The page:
Israel’s QME has been maintained over the years by offering Israel first regional access to U.S. defense technology; providing Israel with a more advanced version of platforms sold to Arab states or the ability to customize the U.S. system; placing conditions on the usage and transfer of weapons sold to Arab states; and compensating Israel with additional military aid or a weapons package to offset the sale of arms to Arab states.

Total Aid

Altogether, since 1949, Israel has received more than $150 billion in assistance. This does not include the the $10 billion in loan guarantees (spread over five years) approved in 1992 or the $9 billion in guarantees offered in 2003. It does include a variety of smaller assistance-related accounts, such as refugee resettlement ($1.7 billion overall since 1973), the American Schools and Hospitals Abroad Program (ASHA), which supports schools, libraries and medical centers that demonstrate American ideas and practices ($178 million), and cooperative development programs (a total of $186 million since 1981). The total also includes almost $7.6 billion for joint military projects like the Arrow missile (for which Israel has received more than $3.5 billion since 1986), which are provided through the defense budget. 

As a “major non-NATO ally,” Israel also receives assistance from the Excess Defense Articles (EDA) program, which allows the United States to reduce its inventory of outdated equipment by providing friendly countries with necessary supplies at either reduced rates or no charge. From 2010 to 2019, Israel received at least $385 million in EDA deliveries.

Under the terms of the Obama MOU, the amount of aid money that can be spent in Israel (Off-Shore Procurement - OSP) will be phased out. It is gradually reduced in the first five years and then more dramatically in the last five.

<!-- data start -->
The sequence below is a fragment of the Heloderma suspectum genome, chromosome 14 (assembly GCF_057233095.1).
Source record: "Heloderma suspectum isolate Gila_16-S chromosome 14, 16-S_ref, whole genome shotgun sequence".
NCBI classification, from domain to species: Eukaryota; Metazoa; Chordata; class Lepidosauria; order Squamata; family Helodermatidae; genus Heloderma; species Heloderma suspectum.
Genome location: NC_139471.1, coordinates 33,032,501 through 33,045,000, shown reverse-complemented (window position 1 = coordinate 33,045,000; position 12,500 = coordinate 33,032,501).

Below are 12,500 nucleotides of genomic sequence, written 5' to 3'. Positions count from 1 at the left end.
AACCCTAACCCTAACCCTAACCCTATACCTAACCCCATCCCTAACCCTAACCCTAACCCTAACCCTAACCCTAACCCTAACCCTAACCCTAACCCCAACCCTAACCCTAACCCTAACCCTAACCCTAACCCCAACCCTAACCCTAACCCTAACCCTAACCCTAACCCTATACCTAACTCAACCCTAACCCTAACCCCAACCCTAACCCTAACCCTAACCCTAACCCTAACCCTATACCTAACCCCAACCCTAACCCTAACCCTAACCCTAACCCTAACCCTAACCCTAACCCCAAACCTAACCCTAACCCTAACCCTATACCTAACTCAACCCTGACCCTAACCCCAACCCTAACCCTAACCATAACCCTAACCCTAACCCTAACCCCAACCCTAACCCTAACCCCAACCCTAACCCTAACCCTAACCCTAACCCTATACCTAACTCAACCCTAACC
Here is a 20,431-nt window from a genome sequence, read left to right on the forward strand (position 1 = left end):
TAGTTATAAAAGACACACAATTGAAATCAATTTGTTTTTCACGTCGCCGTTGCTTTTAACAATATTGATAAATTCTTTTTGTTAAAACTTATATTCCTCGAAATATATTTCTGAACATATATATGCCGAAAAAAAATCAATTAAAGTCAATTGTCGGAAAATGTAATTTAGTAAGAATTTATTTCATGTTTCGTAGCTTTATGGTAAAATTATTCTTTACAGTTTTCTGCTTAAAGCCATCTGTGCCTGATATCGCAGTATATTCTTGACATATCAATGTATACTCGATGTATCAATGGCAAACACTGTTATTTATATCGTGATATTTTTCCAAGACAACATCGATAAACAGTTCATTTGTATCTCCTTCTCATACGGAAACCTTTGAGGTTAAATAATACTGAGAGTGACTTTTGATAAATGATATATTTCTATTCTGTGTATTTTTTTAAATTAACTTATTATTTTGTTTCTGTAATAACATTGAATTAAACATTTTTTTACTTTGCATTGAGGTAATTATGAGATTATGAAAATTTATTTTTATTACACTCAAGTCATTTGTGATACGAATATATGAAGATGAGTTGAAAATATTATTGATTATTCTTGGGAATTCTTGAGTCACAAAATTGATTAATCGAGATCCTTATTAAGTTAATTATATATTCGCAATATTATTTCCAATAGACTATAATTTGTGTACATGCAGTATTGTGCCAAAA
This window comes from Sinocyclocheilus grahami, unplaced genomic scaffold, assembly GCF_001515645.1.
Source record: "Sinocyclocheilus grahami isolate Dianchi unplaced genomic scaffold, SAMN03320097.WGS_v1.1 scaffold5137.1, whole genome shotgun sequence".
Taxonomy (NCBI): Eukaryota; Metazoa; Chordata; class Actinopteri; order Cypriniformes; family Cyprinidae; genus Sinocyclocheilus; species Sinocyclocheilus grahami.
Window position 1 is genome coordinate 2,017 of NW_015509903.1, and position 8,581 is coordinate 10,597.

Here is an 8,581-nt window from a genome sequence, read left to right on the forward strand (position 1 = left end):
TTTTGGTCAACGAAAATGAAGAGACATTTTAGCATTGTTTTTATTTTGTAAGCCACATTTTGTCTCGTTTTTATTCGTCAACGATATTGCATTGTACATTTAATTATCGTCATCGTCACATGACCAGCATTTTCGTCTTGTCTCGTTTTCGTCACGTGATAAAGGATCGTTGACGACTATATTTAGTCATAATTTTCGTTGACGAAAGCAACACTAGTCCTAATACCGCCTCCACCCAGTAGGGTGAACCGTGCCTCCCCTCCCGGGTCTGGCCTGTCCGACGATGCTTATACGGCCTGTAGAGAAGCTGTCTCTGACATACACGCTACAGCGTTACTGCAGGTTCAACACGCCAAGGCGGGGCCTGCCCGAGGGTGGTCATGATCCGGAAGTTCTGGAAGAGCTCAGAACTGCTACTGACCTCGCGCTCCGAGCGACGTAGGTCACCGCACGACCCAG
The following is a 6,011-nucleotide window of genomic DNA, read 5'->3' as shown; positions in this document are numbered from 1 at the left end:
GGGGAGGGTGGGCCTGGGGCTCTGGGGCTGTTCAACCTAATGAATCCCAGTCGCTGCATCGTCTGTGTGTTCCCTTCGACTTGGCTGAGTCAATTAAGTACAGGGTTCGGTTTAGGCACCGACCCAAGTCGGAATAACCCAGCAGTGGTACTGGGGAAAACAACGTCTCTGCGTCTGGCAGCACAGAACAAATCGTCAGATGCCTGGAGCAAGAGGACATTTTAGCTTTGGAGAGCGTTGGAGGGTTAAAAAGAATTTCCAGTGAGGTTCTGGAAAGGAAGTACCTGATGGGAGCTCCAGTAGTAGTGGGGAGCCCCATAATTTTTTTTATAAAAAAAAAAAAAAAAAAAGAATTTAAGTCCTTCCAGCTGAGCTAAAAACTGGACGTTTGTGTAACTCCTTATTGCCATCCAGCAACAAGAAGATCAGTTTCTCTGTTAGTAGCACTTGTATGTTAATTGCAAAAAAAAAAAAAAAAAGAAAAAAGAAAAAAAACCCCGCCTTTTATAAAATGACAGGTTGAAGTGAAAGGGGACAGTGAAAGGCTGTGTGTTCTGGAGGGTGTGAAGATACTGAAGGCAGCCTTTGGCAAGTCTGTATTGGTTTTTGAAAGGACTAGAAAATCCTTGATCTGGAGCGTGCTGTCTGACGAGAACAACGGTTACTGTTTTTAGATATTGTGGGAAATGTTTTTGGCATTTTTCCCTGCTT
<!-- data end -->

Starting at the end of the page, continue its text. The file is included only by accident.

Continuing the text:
Though the totals are impressive, the value of assistance to Israel has been eroded by inflation. On the other side of the coin, Israel receives aid on more favorable terms than other nations.


Sources: Clyde R. Mark, “Israel: U.S. Foreign Assistance,” Congressional Research Service, (July 12, 2004).
U.S. State Department.
USAID.
Congressional Budget Justification for FY06 Foreign Operations, (March 2005).
Jeremy M. Sharp, “U.S. Foreign Aid to Israel,” (DC: Congressional Research Service, (December 22, 2016).
Jim Zanotti, “Israel: Background and U.S. Relations,” Congressional Research Service, (February 28, 2014).
FACT SHEET: Memorandum of Understanding Reached with Israel, The White House, (September 14, 2016).
Herb Keinon, US increased military aid to Israel ahead of Trump visit, Jerusalem Post, (May 25, 2017).
“New defense budget bill foresees US-Israel counter-drone cooperation,” Defense News, (August 13, 2018).
AIPAC.
“Amid Iran tensions, Israel said to ask US to speed up delivery of air refuelers,” Times of Israel, (July 8, 2020).
“Israel to receive 990 million gallons of diesel from United States,” Jerusalem Post, (July 8, 2020).
Jeremy Sharp, “U.S. Foreign Aid to Israel,” Congressional Research Service, (November 16, 2020).
Judah Ari Gross, “Ministers approve NIS 9 billion purchase of aircraft, arms from US,” Times of Israel, (February 8, 2021).
Jacqueline Alemany, “Power Up: Biden administration approves $735 million weapons sale to Israel, raising red flags for some House Democrats,” Washington Post, (May 17, 2021).
Ron Kampeas, “House leader drops plan to ask for weapons transfer delay to Israel, promises greater oversight,” JTA, (May 18, 2021).
Dan Arkin, “US State Department approves sale of CH-53K helicopters to Israeli Air Force,” IsraelDefense, (August 1, 2021).
“US and Israel Ink Defense Agreements to Supply New Fleet of Helicopters, Refueling Aircraft,” Algemeiner, (December 31, 2021).
Betsy Berns Korn, “Congress passes record $4.8 billion for Israel’s security,” email from AIPAC, (March 10, 2022).
Jeremy M. Sharp, “U.S. Foreign Aid to Israel,” Congressional Research Service, (February 18, 2022).
Yaniv Kubovich, “U.S. to Provide Four Refueling Jets to Israel Air Force,” Haaretz, (September 1, 2022).